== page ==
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film review

Marianne Jean-Baptiste stars in Peter Strickland's In Fabric.Courtesy of Mongrel

  • In Fabric
  • Written and directed by Peter Strickland
  • Starring Marianne Jean-Baptiste, Sidse Babett Knudsen and Leo Bill
  • Classification R
  • 118 minutes

Rating:

3 out of 4 stars

Peter Strickland’s films seem beamed in from another world, or perhaps whisked away from an alternate reality where moral standards are lax and every household item comes draped in velvet and splashed with blood. Watching The Duke of Burgundy, Berberian Sound Studio and now In Fabric are seductive and often transformative experiences – and trying to articulate their contents to the inexperienced is akin to describing a fever dream while under the influence of too many Tylenol 3s.

New in theatres this week: Canadian triumph Antigone, the powerful She Never Died and the terrible Kindness of Strangers

If this all sounds like hyperbole, it’s only because my mind is still trying to sort itself out after watching In Fabric’s lurid, sensual ghost story during the Toronto International Film Festival – two years ago. Ostensibly about a haunted dress (yep) pushed on unassuming customers by a demonic department store (double yep), the silly horror trappings are more of an excuse for Strickland to revel in his most extreme obsessions (sex, death, satin, Satan, the distinct peculiarities of Fatma Mohamed line-readings).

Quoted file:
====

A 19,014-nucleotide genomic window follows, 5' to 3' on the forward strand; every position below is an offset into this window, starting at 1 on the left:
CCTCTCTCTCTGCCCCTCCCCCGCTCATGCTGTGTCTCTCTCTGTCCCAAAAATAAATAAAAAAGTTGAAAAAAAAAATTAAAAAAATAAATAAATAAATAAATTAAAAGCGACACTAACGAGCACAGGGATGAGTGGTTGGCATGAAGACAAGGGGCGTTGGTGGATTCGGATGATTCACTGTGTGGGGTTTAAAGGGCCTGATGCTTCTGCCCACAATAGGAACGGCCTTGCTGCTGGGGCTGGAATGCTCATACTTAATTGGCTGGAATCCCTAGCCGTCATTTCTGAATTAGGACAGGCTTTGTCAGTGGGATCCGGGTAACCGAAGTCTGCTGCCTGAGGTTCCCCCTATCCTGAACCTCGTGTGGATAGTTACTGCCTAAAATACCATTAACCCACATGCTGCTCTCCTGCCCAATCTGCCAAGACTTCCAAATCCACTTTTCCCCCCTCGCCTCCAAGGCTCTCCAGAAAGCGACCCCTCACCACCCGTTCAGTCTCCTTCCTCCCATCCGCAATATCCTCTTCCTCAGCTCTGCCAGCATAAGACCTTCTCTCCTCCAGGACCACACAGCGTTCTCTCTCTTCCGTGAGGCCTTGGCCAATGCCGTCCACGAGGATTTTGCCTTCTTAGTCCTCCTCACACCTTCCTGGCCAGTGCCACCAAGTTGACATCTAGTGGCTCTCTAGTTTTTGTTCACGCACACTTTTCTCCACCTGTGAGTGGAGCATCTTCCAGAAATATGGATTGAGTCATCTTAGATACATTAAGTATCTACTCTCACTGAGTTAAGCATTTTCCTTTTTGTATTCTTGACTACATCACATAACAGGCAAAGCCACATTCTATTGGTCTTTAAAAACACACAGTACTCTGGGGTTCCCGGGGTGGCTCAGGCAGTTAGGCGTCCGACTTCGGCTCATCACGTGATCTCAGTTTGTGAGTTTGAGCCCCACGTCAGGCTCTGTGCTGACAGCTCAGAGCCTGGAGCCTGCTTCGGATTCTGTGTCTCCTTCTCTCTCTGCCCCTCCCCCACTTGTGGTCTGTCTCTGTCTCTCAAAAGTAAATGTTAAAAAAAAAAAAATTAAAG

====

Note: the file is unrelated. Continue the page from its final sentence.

Split into two halves, the first (starring Marianne Jean-Baptiste as a divorced mother trying to rev up her romantic life) is far more successful than the second (which features Leo Bill’s milquetoast repairman), but there is something undeniably hypnotizing about the whole endeavour. It is also quite hilarious and will scare you off department store sales for life. In Fabric is a beautiful, unpredictable nightmare for those drawn to giggle in the dark.

In Fabric opens Dec. 6 at Edmonton’s Metro Cinema and Toronto’s TIFF Lightbox, and Dec. 10 on AppleTV and VOD.